As the wind blows, exposing the misdemeanor of former powerful people in past governments, and the stupidity of some of them, it becomes necessary to ask why the rich and powerful—and many of r top-level leaders—so often mess up, break laws, and engage in outrageous behavior.
Primitive acquisition is one of such horrible things done by the rich and powerful in Africa. Two basic factors cause this: The one is sudden wealth syndrome, where people from poor backgrounds suddenly find themselves at a fountain of money. It is a case of a famished man who impulsively decides to stuff his mouth with both hands upon being supplied with food. And when the supply in quantity and variety is much, eats until he is unable to breathe well.
The other reason is the expectations of the extended family and indeed, people from his town and local government area or even his state, who think it is their turn to have their share of the national cake. To these highly expectant people, their man does no wrong. He is infallible.
But generally, abuse of power is traced to the dynamics of power. Experts have observed that the rich and powerful are admired and catered to by others. Many of the most powerful can get anything they want with the snap of their fingers.
Although many leaders start out using their power to get things done and to benefit others, over time they may begin to believe that whatever they do is right (and they delude themselves into thinking that benefiting others is their primary concern).
A philosopher says that over time, powerful people may begin to believe that they are “above the law” – that the rules that apply to others do not apply to them. They call it “exception-making.”
This situation is encouraged when the followers of the leaders collude with them, unable to challenge: they look the other way when the leader misbehaves, and they may even believe that the misbehavior is okay because of the leader’s station and power.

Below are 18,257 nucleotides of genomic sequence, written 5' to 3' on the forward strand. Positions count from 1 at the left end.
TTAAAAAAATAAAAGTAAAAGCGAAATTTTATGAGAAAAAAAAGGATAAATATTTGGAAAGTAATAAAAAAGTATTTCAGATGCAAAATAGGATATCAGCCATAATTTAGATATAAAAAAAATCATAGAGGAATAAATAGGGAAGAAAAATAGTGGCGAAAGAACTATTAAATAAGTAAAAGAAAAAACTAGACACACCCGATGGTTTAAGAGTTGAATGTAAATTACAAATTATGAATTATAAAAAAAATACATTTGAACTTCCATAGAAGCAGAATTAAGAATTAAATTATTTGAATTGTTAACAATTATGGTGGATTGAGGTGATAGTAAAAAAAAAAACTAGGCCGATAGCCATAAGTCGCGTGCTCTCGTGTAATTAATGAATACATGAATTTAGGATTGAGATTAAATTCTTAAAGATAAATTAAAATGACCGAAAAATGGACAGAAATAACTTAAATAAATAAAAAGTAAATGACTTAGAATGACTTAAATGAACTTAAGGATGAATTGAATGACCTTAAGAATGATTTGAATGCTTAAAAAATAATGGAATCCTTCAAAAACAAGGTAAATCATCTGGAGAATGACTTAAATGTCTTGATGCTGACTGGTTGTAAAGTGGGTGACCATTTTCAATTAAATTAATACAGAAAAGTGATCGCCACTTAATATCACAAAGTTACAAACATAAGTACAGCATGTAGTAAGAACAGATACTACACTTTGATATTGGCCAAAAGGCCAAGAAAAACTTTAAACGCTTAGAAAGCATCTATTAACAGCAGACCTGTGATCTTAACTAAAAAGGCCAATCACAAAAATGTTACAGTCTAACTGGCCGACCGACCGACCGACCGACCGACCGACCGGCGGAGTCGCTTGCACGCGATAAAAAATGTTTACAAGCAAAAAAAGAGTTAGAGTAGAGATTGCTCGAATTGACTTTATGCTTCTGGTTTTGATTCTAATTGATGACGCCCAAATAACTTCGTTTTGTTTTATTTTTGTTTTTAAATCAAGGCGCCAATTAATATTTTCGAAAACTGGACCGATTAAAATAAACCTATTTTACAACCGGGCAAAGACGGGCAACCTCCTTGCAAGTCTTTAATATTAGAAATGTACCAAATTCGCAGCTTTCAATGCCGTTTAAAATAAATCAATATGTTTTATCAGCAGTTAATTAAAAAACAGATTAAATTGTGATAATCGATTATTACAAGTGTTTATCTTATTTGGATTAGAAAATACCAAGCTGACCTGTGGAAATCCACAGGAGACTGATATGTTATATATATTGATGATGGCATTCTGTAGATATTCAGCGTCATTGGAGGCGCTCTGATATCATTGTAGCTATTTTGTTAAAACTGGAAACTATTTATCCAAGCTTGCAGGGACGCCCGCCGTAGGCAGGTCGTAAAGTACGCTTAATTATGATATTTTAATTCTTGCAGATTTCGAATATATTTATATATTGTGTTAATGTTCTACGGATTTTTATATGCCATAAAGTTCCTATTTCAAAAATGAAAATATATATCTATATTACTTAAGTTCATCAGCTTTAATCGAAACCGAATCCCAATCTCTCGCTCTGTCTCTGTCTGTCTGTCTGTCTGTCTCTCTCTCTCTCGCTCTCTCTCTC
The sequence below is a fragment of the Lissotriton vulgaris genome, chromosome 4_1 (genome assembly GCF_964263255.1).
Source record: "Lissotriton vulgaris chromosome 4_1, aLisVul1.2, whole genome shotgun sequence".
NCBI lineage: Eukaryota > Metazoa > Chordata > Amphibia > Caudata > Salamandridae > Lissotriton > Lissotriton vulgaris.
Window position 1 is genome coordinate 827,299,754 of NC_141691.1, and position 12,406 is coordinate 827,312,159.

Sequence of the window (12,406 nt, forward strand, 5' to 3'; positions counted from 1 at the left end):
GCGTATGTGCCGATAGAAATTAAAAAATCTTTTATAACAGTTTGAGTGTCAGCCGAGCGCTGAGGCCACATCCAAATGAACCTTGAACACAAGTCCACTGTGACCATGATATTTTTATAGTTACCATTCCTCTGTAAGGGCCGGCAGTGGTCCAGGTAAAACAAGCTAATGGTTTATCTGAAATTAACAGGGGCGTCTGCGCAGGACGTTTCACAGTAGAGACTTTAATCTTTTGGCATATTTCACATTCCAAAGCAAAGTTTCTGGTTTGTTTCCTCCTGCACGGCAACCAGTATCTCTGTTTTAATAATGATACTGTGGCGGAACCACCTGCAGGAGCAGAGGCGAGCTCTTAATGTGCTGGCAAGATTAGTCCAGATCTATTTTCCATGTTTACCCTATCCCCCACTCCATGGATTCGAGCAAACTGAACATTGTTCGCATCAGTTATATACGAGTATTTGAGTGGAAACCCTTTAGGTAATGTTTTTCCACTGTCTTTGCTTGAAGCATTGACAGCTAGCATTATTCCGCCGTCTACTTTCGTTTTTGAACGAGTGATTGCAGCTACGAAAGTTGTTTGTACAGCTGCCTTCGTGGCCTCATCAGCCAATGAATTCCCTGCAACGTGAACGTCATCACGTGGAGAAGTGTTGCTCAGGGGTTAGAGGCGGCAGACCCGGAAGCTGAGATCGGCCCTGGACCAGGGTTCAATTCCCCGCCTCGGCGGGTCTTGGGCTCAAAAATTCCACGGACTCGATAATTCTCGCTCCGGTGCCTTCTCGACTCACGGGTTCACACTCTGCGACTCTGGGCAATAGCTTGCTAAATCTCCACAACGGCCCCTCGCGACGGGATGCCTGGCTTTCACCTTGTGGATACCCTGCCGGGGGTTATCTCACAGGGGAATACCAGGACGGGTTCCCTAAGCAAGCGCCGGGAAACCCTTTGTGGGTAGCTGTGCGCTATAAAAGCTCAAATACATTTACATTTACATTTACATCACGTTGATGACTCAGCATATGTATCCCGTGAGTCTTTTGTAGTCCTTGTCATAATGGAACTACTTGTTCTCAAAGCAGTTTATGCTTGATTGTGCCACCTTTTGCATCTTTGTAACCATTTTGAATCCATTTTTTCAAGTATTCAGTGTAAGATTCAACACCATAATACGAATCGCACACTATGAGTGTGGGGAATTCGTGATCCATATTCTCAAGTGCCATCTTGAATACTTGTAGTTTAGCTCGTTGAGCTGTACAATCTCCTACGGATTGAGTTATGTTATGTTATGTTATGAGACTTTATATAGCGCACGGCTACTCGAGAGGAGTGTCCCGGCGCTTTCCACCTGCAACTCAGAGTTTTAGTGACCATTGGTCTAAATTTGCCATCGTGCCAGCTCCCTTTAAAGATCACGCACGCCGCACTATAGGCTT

According to an expert, for most people that question is too painful to confront. The fear of losing income, reputation or self-esteem edges us into compromises that damage our hearts and souls. We are willing to bear these burdens and accept these scars because the alternatives frighten us too much. How can I sacrifice my family’s wellbeing or feed my children?
I know a case a CEO who was dating his secretary, a lady married to a university teacher. On many occasions, the office assistant saw them in compromising positions in the office, but pretended as if he saw nothing, and heard nothing.
All these factors combine to produce toxic leaders. A toxic leader is a person who has responsibility over a group of people or an organization, and who abuses the leader–follower relationship by leaving the group or organization in a worse-off condition than when s/he first found them.
The phrase was coined by Marcia Whicker in 1996 and is linked with a number of dysfunctional leadership styles.
Other names include the little Hitler, manager from hell, The Toxic Boss and boss from hell. Their leadership style is both self-destructive and ultimately corporately harmful as they subvert and destroy organizational structures.
Although toxic leaders share horrible many horrible characteristics, one of the most notable is bullying.
Bullying and Commanding
Bullying involves things like unfair treatment, public humiliation and other forms of threatening behavior. While some bullying is straightforward, other behaviors can be subtler yet still create toxicity. These include undermining one’s position or responsibility, falsely taking credit, spreading rumors and half-truths, and social ostracism.
Some research identifies bullying as an epidemic, especially in the workplace.
Researchers say, whenever a leader commands, the power dynamic shifts and can become problematic. There is a thin line between commanding and bullying. Bullying can involve shouting, swearing, name-calling, malicious sarcasm, threats to safety, or actions that are threatening, intimidating, humiliating, hostile, offensive or cruel. To cement their position, bullies evaluate performance unfairly, deny advancement, steal credit, attack reputations, give arbitrary instruction, and even assign unsafe work. They can interfere, sabotage, undermine, and encourage failure.
Worse of all, toxic leaders don’t seem to care a hoot about how others react to their behavior. It is common of them to boast: “Nothing will happen!”
But sadly, something does happen in the end!
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